Tearaway is a joy. Whether it was a riding a pig towards the sunset or playing basketball with a super-powered accordion, it never failed to make me smile. It sincerely believes that imagination really is the most important faculty, and in turn, succeeded in transporting me back to a time of crayons and card. It does this by using every aspect of the Vita, crafting an experience that I can’t imagine being realised elsewhere. It might be short but it’s very special. Please come back soon, Iota.
While its core story might not have the emotional punch of the original, Unravel Two improves upon the original in every other respect. The platforming is more responsive and demanding, while the puzzles are far more inventive and satisfying to solve, which is largely due to the excellent implementation of a second character and co-op.
Unravel took me on a surprisingly thoughtful and reflective journey, which encouraged me to appreciate the small and the insignificant with every step. As a puzzler it has charm due to Yarny's engaging skills, but as a platforming experience it's less remarkable. But to judge it solely on these mechanical aspects would be to overlook its greater achievement: the way it provokes subtle and complex emotions through the use of nature and nostalgia. It all makes for a sincere, warm-hearted, and extremely likeable adventure.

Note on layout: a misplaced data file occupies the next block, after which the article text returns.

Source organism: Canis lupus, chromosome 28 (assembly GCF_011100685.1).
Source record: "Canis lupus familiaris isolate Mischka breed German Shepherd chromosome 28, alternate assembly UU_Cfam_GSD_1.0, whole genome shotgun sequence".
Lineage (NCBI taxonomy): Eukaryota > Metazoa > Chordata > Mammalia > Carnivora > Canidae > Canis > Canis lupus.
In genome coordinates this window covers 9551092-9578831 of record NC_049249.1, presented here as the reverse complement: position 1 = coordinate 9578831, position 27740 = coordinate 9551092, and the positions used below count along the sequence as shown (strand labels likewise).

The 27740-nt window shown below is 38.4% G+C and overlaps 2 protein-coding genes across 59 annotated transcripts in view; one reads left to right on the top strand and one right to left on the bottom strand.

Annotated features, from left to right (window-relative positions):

Poochy & Yoshi’s Woolly World remains one of the cutest games around. Even though most of the tactile charm of the Wii U original has been lost to the 3DS’s technical limitations, there’s still plenty of fun to be uncovered in this colourful and often inventive platformer. Incidentally, it also brings some of the happiest, catchiest music ever to the 3DS.
Fatal Frame: Maiden of Black Water is a disturbing tale well told. While the GamePad brings the series' camera-as-a-weapon concept to life in a way that feels very natural, the combat lacks real mechanical variety, which, combined with overly repetitive encounters, undermines the impact of its most terrifying enemies. Fortunately, there's an abundance of darkness to be found, with some of the most unsettling and stylish scares I've experienced in a while.
Rogue felt like a throwback when it was originally released alongside the next-gen Assassin's Creed Unity. This same feeling accompanies this remastered version. After the significant advancements made to the series by last year's Origins, Rogue second outing feels equally dated and mistimed. Ironically for the series, Rogue Remastered proves that going back in time isn't always fun.